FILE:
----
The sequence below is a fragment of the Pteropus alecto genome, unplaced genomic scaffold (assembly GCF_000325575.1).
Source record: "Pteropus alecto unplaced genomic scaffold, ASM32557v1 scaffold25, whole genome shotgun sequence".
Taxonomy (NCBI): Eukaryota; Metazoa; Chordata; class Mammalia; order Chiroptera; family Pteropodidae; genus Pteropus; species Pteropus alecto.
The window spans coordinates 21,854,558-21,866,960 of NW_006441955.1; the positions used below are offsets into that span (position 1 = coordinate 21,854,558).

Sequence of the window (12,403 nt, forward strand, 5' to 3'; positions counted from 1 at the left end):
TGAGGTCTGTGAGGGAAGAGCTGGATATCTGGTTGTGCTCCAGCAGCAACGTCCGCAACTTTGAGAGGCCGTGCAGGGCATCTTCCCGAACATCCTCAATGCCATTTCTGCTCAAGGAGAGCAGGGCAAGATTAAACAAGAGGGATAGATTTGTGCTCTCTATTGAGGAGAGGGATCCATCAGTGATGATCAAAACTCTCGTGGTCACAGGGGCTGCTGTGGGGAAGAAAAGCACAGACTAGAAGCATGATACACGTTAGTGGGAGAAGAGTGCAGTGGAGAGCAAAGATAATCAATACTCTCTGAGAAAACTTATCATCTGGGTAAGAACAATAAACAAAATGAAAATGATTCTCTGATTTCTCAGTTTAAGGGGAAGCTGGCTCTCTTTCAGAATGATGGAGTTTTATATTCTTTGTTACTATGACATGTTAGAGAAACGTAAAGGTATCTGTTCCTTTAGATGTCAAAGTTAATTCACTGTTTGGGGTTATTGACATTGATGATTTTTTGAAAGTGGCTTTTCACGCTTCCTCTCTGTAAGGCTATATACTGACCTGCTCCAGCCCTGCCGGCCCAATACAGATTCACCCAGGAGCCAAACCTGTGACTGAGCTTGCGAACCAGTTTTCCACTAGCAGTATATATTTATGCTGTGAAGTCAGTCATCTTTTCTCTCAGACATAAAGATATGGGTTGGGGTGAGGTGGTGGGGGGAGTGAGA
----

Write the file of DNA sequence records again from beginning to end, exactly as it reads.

The sequence below is a fragment of the Pteropus alecto genome, unplaced genomic scaffold (assembly GCF_000325575.1).
Source record: "Pteropus alecto unplaced genomic scaffold, ASM32557v1 scaffold25, whole genome shotgun sequence".
Taxonomy (NCBI): Eukaryota; Metazoa; Chordata; class Mammalia; order Chiroptera; family Pteropodidae; genus Pteropus; species Pteropus alecto.
The window spans coordinates 21,854,558-21,866,960 of NW_006441955.1; the positions used below are offsets into that span (position 1 = coordinate 21,854,558).

Sequence of the window (12,403 nt, forward strand, 5' to 3'; positions counted from 1 at the left end):
TGAGGTCTGTGAGGGAAGAGCTGGATATCTGGTTGTGCTCCAGCAGCAACGTCCGCAACTTTGAGAGGCCGTGCAGGGCATCTTCCCGAACATCCTCAATGCCATTTCTGCTCAAGGAGAGCAGGGCAAGATTAAACAAGAGGGATAGATTTGTGCTCTCTATTGAGGAGAGGGATCCATCAGTGATGATCAAAACTCTCGTGGTCACAGGGGCTGCTGTGGGGAAGAAAAGCACAGACTAGAAGCATGATACACGTTAGTGGGAGAAGAGTGCAGTGGAGAGCAAAGATAATCAATACTCTCTGAGAAAACTTATCATCTGGGTAAGAACAATAAACAAAATGAAAATGATTCTCTGATTTCTCAGTTTAAGGGGAAGCTGGCTCTCTTTCAGAATGATGGAGTTTTATATTCTTTGTTACTATGACATGTTAGAGAAACGTAAAGGTATCTGTTCCTTTAGATGTCAAAGTTAATTCACTGTTTGGGGTTATTGACATTGATGATTTTTTGAAAGTGGCTTTTCACGCTTCCTCTCTGTAAGGCTATATACTGACCTGCTCCAGCCCTGCCGGCCCAATACAGATTCACCCAGGAGCCAAACCTGTGACTGAGCTTGCGAACCAGTTTTCCACTAGCAGTATATATTTATGCTGTGAAGTCAGTCATCTTTTCTCTCAGACATAAAGATATGGGTTGGGGTGAGGTGGTGGGGGGAGTGAGA